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Michael Swartz / May 22, 2020

Students Exploring the ‘Gap Year’

Many are graduating high school and not planning to attend college just yet.

In recent decades, American society has emphasized obtaining a college education by whatever means necessary. While most students take the traditional route of graduating high school in the spring and heading off to State U the next fall, many colleges cater to working adults by offering online classes and other non-traditional degree programs. Either way, it’s increasingly “what you do.”

Just three months ago, the Class of 2020 was poised to follow that same path. And then the Wuhan coronavirus utterly upended their lives.

While many graduating seniors are still assessing their situation, those who had already enrolled and were enjoying the college experience suddenly found themselves off campus and online, trying to get through a semester via virtual classes. While most persevered, others grew frustrated with the lack of interaction and direct instruction and withdrew from school.

Now, with the coming fall semester in doubt thanks to the pandemic, a growing number of freshmen-to-be are considering delaying their college entry by a year. Rich Cooper, a California-based college counselor, told ABC News that he’s telling all his students to take a “gap year” until order is restored.

Students agree, too. “I think if my parents were to have to pay the same tuition for online classes, I honestly think I would take a gap year,” explained one graduating senior from Illinois. However, if her chosen university indeed decides to cancel on-campus classes, she might find her options limited.

In this difficult job market, only a lucky few are likely to find a job and work while they wait. Others may join their peers in taking classes toward an associate’s degree at a local community college, saving tuition fees and then transferring those credits to a four-year institution. (In some localities, education at a community college is tuition-free for recently graduated seniors, as local or state government covers the remaining cost after accounting for financial aid.) Unfortunately, this approach doesn’t always work for students who wish to attend “elite” schools, which are often less accommodating of requests for deferral.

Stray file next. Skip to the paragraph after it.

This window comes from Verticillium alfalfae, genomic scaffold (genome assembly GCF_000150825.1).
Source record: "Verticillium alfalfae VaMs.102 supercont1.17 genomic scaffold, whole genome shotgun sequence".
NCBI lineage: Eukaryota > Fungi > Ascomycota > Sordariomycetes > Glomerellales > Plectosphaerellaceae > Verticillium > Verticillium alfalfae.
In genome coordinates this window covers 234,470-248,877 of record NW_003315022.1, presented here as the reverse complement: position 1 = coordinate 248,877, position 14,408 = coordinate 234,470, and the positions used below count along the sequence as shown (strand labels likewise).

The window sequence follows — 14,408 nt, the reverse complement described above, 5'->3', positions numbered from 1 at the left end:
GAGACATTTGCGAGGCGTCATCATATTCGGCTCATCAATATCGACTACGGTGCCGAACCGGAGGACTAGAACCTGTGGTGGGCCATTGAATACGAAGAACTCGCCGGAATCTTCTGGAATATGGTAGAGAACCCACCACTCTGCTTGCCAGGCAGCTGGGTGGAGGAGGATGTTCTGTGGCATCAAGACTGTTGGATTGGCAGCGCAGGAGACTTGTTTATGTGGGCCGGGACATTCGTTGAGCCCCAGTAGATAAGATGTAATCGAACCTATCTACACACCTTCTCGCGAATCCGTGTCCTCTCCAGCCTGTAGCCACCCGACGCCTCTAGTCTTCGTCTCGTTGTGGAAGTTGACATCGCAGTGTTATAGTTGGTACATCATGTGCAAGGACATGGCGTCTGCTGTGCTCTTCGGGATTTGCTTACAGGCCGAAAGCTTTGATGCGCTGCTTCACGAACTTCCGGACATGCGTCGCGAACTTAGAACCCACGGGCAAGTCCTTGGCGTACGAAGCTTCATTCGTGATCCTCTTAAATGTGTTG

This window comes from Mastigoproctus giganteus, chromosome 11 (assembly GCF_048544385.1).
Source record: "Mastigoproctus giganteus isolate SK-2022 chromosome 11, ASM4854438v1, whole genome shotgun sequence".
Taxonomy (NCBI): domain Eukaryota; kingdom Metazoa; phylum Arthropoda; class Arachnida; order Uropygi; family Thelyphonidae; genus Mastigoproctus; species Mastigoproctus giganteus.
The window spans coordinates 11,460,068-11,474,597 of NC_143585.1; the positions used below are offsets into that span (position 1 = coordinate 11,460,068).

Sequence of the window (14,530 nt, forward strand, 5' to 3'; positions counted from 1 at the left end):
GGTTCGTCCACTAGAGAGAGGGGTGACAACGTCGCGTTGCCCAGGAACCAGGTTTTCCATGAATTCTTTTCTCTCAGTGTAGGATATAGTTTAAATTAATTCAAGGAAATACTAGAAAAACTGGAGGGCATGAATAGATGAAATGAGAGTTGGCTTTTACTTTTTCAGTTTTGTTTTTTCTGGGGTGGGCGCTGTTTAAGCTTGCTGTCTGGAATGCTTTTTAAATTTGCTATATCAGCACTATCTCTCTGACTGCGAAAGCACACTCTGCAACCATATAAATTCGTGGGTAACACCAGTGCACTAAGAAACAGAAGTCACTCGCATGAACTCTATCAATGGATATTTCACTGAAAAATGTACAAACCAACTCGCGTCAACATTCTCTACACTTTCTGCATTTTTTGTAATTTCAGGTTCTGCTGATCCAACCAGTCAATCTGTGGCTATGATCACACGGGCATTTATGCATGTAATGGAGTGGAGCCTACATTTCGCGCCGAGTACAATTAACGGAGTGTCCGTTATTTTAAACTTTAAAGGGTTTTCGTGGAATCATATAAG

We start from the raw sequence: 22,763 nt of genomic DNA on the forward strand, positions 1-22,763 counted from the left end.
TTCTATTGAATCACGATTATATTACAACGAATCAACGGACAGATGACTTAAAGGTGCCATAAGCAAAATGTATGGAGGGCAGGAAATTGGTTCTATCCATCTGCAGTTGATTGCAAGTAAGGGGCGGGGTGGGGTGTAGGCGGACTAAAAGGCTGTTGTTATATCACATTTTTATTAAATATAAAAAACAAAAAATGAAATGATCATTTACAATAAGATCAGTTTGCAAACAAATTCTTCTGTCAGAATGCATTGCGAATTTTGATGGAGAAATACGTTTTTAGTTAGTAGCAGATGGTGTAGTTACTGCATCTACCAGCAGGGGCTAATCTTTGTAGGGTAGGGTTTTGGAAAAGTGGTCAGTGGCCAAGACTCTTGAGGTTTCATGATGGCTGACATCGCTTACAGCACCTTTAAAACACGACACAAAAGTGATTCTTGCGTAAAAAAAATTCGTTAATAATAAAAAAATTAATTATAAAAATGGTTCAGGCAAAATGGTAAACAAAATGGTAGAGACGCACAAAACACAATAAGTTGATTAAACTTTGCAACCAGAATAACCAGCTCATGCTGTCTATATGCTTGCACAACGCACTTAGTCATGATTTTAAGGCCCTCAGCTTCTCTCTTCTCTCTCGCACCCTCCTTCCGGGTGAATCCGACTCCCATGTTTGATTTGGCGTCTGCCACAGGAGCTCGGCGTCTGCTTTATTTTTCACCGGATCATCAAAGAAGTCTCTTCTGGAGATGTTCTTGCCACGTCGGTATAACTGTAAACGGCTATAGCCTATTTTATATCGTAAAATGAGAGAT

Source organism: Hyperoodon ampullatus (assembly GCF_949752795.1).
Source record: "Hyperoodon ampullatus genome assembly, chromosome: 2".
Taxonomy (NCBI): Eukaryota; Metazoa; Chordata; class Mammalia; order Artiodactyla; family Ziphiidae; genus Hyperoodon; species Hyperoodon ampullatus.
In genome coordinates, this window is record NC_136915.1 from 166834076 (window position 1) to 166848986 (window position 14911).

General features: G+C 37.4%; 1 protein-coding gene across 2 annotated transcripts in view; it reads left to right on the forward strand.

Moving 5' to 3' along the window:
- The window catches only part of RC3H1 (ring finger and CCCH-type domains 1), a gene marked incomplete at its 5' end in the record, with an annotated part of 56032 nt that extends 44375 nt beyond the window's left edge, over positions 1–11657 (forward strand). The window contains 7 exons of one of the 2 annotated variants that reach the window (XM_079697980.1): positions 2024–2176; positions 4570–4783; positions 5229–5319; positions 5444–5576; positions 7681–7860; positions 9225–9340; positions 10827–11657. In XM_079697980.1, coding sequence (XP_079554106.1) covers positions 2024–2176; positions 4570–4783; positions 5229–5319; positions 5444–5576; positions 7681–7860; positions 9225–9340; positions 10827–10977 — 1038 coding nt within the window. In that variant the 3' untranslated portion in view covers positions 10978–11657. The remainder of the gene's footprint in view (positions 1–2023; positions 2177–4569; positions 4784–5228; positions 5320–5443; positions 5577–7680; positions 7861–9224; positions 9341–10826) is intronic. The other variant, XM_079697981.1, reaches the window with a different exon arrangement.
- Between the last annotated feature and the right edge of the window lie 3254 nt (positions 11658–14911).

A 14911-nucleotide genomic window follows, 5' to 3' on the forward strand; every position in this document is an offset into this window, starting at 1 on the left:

Moreover, their “gap” may become a chasm when compared to those friends and siblings who matriculated in the BC (Before Coronavirus) era. “A student who defers a year is trading one year of postcollege earning potential for whatever income or experience they would be able to have in the year ahead,” explains Greg Orwig, the vice president for admissions and financial aid at Whitworth University. “And that should be a trade-off considered with great care.”

The uncertainty doesn’t just affect students. College administrators who would normally be planning how to feed, house, and accommodate an enthusiastic freshman class now face the very real possibility of losing those students. “Colleges, especially private colleges that cost in the $60,000-70,000 a year range, rely heavily on the remaining quarter of students who can afford to pay the sticker price,” writes National Review’s Dan McLaughlin. He then asks a burning question: “What happens if the richest students bail out? The entire economic model of campuses could be undermined, especially if nobody at all is paying room and board and there is no revenue to be had from athletic programs, while colleges are still paying for their sprawling real estate and the extensive bureaucratic overhead that supports modern campus life.”

There are also those who hope the gap-year phenomenon leads to deeper reform on campus. But the Manhattan Institute’s Stephen Eide throws cold water on that theory by explaining how ingrained the awarding of college degrees is as a job-market separator. Then there are the benefits of college social life on future opportunity. Eide also points out that the schools most hurt by coronavirus are the colleges we want to keep: the small, generally Christian-based colleges that don’t have the billion-dollar endowments of Ivy League institutions.

Perhaps a “gap year” will also open the eyes of many in the Class of 2020 to a keen observation by “Dirty Jobs” host Mike Rowe: “Two weeks ago, I watched on YouTube a lecture from MIT for free — the same lecture that would have cost X thousands of dollars, right? So, I think when the dust settles, higher education is going to be revealed for the luxury brand that it truly is, and when you take away all of the stuff that has nothing to do with learning or connecting, you’re gonna be left with a breathtakingly overpriced product.”

Online classes aren’t the answer for everyone, of course. But broadening one’s horizons and listening to more traditional viewpoints doesn’t cost the student a dime (as Rowe mentioned), and this can impart wisdom that no ivory tower professor (or, more likely, a graduate assistant instructor) can match. If you’re in the graduating Class of 2020 and wish to take the gap year, here’s hoping you’re able to fill it with truly useful knowledge for the life ahead of you.

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